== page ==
I’m a typical wanderer; destinations are great, but my heart is in the journey. I’m a mystic and a skeptic. I suck at poker because I show all my emotions. I’m that nerdy student who sits at the front of the class and asks too many questions. I laugh easily and cry often. I don’t have a mobile phone. My bike is my freedom machine. For me, good times include compelling podcasts, mugs of hot tea, some sort of fibre craft, and snuggles with my cat and dog. The theme song of my life is Talkin’ ‘Bout a Revolution by Tracy Chapman.
An HIV diagnosis in the spring of 1994 shook me to my core and rocket-charged my motivation to strip down my life to only the most meaningful elements. I dug deep into my core values and embraced a Third Order Rule of Life—in other words, a monastic way of life—which had me take vows of poverty, chastity, and obedience. For a time, I served in an Anglican community and was on my way to becoming an ordained priest. Ultimately, I renounced that path. I continue to explore how to live monastically as a heretical nun in an urban centre during the 21st century. It’s complex and endlessly fascinating.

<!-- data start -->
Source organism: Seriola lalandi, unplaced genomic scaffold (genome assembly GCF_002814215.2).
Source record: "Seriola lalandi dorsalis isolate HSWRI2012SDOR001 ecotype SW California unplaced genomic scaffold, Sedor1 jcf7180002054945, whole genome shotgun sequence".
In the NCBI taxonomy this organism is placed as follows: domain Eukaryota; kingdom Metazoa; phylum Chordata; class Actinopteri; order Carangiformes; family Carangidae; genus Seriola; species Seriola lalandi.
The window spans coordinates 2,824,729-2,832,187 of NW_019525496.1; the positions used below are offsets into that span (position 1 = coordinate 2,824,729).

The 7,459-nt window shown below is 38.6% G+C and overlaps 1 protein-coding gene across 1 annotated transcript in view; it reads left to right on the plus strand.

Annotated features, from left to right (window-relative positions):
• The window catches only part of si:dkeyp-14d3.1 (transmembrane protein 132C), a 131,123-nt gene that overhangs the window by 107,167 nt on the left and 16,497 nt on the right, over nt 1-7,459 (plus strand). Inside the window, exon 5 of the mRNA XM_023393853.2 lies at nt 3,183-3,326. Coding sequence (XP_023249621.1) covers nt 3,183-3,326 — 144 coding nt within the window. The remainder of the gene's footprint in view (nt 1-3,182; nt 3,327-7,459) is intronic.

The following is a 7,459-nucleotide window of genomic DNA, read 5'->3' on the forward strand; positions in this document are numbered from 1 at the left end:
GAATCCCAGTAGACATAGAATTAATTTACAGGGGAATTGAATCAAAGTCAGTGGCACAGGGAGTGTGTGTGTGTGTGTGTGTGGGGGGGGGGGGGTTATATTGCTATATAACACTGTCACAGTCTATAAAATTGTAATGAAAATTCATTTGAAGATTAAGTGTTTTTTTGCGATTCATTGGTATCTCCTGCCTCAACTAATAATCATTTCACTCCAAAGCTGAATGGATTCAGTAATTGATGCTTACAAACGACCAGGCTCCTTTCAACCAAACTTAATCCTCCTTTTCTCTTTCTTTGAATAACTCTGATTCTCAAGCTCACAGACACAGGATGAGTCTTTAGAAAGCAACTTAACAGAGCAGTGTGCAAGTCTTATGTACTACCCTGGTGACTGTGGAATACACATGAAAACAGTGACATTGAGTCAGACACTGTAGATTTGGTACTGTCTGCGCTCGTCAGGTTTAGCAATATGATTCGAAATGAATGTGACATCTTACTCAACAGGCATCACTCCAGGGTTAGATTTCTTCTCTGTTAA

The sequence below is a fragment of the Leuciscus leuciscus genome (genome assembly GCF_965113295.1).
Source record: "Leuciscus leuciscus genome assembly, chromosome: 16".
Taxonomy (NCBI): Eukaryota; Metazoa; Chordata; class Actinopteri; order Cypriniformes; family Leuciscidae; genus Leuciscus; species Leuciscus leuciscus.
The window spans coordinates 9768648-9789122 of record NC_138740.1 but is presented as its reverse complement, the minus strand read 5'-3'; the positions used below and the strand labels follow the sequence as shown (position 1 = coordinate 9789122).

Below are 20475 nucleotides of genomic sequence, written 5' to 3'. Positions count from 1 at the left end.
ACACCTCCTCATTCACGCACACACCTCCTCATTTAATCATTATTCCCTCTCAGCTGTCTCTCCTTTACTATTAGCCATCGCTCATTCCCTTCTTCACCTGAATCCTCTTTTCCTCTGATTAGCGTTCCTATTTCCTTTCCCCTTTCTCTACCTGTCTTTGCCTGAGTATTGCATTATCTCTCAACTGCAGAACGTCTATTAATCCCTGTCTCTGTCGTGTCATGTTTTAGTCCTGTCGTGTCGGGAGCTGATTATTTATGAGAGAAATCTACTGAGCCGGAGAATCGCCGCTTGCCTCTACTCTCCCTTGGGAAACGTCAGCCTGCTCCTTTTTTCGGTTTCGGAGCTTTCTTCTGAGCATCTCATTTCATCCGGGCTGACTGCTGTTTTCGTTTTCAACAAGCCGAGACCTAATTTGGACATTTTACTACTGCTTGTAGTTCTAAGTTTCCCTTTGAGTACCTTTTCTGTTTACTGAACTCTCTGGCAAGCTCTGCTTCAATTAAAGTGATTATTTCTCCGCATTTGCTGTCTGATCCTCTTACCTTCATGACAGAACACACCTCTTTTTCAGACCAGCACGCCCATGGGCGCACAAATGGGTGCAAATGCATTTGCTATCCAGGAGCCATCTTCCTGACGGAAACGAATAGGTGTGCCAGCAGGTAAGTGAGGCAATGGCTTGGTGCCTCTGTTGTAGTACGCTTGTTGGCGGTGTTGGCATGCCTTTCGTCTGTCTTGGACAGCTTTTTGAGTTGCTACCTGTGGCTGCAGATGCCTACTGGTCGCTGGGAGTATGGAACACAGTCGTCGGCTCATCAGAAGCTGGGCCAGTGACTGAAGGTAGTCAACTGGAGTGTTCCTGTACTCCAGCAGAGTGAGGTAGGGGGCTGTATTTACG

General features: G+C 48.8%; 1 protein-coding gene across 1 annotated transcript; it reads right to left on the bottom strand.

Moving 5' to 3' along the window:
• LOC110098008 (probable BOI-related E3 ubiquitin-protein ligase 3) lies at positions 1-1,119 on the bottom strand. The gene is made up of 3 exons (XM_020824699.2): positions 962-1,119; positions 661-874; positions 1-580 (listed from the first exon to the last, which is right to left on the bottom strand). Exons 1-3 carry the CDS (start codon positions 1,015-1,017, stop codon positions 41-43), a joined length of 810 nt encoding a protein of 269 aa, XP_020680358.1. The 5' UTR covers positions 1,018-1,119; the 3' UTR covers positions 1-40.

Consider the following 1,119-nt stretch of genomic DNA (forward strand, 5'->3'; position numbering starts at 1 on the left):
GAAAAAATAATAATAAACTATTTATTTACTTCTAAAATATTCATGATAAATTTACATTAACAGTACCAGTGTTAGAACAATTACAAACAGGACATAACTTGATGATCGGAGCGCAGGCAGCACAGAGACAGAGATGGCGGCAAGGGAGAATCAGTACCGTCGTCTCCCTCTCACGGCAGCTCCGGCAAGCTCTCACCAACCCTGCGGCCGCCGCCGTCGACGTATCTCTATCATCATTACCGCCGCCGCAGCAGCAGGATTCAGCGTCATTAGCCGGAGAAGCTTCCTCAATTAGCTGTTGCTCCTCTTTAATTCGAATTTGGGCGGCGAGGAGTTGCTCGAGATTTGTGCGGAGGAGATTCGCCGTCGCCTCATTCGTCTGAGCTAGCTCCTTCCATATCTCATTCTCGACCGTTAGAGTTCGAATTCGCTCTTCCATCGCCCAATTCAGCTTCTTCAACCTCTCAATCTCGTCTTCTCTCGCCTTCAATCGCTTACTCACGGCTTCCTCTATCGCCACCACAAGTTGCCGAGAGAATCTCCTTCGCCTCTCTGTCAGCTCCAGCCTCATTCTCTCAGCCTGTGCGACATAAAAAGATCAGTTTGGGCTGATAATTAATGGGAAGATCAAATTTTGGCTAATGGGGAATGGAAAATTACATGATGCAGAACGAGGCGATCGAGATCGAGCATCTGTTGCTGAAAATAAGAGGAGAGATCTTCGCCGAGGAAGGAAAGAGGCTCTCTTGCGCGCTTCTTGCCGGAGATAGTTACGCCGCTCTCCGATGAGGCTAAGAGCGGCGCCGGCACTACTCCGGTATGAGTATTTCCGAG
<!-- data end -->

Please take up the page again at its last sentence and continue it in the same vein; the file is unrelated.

From the mid-90s until just a few years ago I worked with a support agency for women living with HIV. It gutted me when we had to close our doors in 2017. This was much more than a job, as it was at Positive Women’s Network that I cut my political chops and came to better understand the systemic inequities that affect us all. Capitalism, patriarchy, and colonialism have done none of us any favours and I am committed to disrupting systems of oppression. That community of amazing women informed me in profound ways and I am deeply grateful for those years we had together.
I have an abiding curiosity about grief and our relationship with it. I live with persistent depression and am a survivor of complex childhood trauma. As well as HIV, I struggle with myalgic encephalomyelitis (also called chronic fatigue syndrome). In my youth, I was homeless on a few occasions and resorted to survival sex for shelter and food. I have been knocked down many times and have sought my own destruction. It is this awareness of suffering and injustice that stirs my compassion and informs my vocation as a somatic narrative therapist.
I have spent the last few decades making sense of life through yoga, meditation, journal writing, contemplative practices, and various fibre arts. All these activities are reliable ways to engage with your inner world, and they are available to you at this very moment. Journey with me and discover your inherent capacities. You already have what you need — it is fully woven into your very being.